In this study, we focused on the exceptionally large mammals inhabiting the Americas during the Quaternary period and the paramount role of body size in species ecology. We evaluated two main features of Pleistocene food webs: the relationship between body size and (i) trophic position and (ii) vulnerability to predation. Despite the large range of species sizes, we found a hump-shaped relationship between trophic position and body size. We also found a negative trend in species vulnerability similar to that observed in modern faunas. The largest species lived near the boundary of energetic constraints, such that any shift in resource availability could drive these species to extinction. Our results reinforce several features of megafauna ecology: (i) the negative relationship between trophic position and body size implies that large-sized species were particularly vulnerable to changes in energetic support; (ii) living close to energetic imbalance could favour the incorporation of additional energy sources, for example, a transition from a herbivorous to a scavenging diet in the largest species (e.g. Megatherium) and (iii) the interactions and structure of Quaternary megafauna communities were shaped by similar forces to those shaping modern fauna communities.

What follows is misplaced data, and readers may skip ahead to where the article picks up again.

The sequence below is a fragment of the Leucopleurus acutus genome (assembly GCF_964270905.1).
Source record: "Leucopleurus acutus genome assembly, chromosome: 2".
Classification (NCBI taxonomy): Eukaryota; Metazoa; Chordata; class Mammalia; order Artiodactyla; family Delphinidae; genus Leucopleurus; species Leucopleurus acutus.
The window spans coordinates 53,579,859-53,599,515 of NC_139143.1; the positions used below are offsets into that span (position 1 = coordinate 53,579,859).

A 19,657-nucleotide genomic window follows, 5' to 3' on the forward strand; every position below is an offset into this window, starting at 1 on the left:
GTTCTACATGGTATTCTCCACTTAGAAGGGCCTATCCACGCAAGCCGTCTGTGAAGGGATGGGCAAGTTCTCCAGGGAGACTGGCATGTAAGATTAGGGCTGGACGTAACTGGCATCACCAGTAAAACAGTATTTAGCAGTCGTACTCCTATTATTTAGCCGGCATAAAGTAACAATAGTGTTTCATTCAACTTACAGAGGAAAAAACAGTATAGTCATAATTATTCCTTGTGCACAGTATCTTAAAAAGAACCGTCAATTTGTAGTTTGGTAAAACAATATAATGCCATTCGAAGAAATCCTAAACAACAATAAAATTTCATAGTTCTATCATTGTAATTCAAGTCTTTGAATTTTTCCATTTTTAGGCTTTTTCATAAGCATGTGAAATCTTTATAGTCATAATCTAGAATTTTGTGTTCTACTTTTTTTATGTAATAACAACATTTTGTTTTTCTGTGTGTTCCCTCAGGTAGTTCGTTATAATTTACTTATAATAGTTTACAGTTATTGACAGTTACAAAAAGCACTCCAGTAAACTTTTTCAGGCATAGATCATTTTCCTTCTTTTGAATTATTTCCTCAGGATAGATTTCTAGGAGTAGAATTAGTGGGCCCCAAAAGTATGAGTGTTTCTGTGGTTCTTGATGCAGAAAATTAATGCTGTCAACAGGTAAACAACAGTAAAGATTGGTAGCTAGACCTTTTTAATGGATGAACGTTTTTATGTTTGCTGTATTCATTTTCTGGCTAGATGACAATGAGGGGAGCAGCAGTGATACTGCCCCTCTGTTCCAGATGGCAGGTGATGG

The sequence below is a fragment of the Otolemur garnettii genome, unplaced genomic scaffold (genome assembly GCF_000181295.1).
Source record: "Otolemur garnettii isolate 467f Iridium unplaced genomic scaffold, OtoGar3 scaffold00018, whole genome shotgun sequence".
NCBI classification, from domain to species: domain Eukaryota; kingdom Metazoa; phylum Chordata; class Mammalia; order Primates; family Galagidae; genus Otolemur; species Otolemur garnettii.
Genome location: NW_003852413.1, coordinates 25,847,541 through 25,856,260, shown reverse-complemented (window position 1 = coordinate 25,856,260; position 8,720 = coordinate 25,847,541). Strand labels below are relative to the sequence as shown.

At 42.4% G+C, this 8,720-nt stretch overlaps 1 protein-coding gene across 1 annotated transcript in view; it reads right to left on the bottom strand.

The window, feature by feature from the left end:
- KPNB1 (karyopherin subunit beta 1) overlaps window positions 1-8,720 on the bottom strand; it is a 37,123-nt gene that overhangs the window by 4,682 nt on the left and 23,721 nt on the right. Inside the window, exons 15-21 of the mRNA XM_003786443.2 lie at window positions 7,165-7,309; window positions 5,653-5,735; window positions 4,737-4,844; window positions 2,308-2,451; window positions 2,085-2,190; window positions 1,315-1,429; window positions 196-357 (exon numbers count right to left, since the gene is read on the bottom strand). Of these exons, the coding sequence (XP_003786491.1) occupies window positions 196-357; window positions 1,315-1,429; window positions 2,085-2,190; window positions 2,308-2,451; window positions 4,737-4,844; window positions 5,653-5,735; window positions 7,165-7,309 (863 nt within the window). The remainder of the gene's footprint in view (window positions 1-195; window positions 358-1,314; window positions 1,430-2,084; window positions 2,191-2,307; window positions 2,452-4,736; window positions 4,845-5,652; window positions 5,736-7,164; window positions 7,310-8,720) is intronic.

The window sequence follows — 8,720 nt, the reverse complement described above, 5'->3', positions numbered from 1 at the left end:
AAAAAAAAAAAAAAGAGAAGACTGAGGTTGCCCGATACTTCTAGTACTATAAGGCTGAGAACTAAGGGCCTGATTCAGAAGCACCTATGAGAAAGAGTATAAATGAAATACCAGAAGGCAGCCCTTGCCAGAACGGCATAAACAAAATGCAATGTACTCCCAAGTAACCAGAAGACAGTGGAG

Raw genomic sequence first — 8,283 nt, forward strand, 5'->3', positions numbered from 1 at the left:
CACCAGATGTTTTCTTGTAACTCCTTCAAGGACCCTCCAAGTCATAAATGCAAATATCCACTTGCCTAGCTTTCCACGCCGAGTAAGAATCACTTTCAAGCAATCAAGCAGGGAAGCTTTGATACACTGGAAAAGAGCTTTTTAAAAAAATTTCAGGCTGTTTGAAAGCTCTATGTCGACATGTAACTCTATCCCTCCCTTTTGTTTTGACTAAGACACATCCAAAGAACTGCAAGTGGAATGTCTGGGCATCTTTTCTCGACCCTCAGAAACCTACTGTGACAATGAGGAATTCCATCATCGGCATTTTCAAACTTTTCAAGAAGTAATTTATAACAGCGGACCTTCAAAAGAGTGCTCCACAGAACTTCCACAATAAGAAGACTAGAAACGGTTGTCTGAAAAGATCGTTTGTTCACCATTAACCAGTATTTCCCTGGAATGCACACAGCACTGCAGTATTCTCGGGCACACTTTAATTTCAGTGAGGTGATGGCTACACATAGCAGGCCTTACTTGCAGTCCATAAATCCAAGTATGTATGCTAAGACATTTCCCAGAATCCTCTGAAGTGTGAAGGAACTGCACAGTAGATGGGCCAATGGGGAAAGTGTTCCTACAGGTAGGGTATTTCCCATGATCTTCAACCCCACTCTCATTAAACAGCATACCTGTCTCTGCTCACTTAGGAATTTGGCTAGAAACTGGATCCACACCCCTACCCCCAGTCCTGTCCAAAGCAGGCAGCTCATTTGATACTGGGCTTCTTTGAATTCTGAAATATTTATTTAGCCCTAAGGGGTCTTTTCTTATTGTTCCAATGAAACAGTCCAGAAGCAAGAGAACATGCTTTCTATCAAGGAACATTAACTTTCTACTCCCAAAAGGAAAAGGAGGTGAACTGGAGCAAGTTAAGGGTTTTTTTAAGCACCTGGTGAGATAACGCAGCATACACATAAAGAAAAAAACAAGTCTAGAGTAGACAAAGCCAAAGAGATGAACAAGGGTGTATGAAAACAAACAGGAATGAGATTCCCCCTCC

- Received March 18, 2016.
- Accepted April 27, 2016.
- © 2016 The Author(s)
Published by the Royal Society. All rights reserved.